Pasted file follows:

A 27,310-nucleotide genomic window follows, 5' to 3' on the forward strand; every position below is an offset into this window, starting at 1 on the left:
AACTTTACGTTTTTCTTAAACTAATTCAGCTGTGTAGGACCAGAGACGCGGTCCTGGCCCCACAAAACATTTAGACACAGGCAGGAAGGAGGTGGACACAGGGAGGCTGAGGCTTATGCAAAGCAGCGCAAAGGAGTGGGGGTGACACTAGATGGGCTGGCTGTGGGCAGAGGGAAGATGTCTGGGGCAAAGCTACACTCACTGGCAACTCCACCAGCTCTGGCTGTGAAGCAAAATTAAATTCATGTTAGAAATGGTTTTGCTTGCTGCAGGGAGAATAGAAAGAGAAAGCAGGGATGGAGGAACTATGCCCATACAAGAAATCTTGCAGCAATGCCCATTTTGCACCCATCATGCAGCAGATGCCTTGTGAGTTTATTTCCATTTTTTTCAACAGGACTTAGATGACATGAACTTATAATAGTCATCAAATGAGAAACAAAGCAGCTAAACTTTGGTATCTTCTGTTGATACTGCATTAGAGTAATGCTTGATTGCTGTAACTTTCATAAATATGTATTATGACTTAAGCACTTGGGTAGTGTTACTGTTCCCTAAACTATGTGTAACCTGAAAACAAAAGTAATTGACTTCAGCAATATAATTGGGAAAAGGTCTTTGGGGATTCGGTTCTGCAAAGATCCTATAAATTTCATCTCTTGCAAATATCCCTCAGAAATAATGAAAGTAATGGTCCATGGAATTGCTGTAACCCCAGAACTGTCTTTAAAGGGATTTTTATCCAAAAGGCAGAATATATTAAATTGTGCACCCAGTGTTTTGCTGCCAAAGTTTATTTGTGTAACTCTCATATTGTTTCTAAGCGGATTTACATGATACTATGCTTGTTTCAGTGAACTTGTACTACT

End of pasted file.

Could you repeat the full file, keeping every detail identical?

A 27,310-nucleotide genomic window follows, 5' to 3' on the forward strand; every position below is an offset into this window, starting at 1 on the left:
AACTTTACGTTTTTCTTAAACTAATTCAGCTGTGTAGGACCAGAGACGCGGTCCTGGCCCCACAAAACATTTAGACACAGGCAGGAAGGAGGTGGACACAGGGAGGCTGAGGCTTATGCAAAGCAGCGCAAAGGAGTGGGGGTGACACTAGATGGGCTGGCTGTGGGCAGAGGGAAGATGTCTGGGGCAAAGCTACACTCACTGGCAACTCCACCAGCTCTGGCTGTGAAGCAAAATTAAATTCATGTTAGAAATGGTTTTGCTTGCTGCAGGGAGAATAGAAAGAGAAAGCAGGGATGGAGGAACTATGCCCATACAAGAAATCTTGCAGCAATGCCCATTTTGCACCCATCATGCAGCAGATGCCTTGTGAGTTTATTTCCATTTTTTTCAACAGGACTTAGATGACATGAACTTATAATAGTCATCAAATGAGAAACAAAGCAGCTAAACTTTGGTATCTTCTGTTGATACTGCATTAGAGTAATGCTTGATTGCTGTAACTTTCATAAATATGTATTATGACTTAAGCACTTGGGTAGTGTTACTGTTCCCTAAACTATGTGTAACCTGAAAACAAAAGTAATTGACTTCAGCAATATAATTGGGAAAAGGTCTTTGGGGATTCGGTTCTGCAAAGATCCTATAAATTTCATCTCTTGCAAATATCCCTCAGAAATAATGAAAGTAATGGTCCATGGAATTGCTGTAACCCCAGAACTGTCTTTAAAGGGATTTTTATCCAAAAGGCAGAATATATTAAATTGTGCACCCAGTGTTTTGCTGCCAAAGTTTATTTGTGTAACTCTCATATTGTTTCTAAGCGGATTTACATGATACTATGCTTGTTTCAGTGAACTTGTACTACT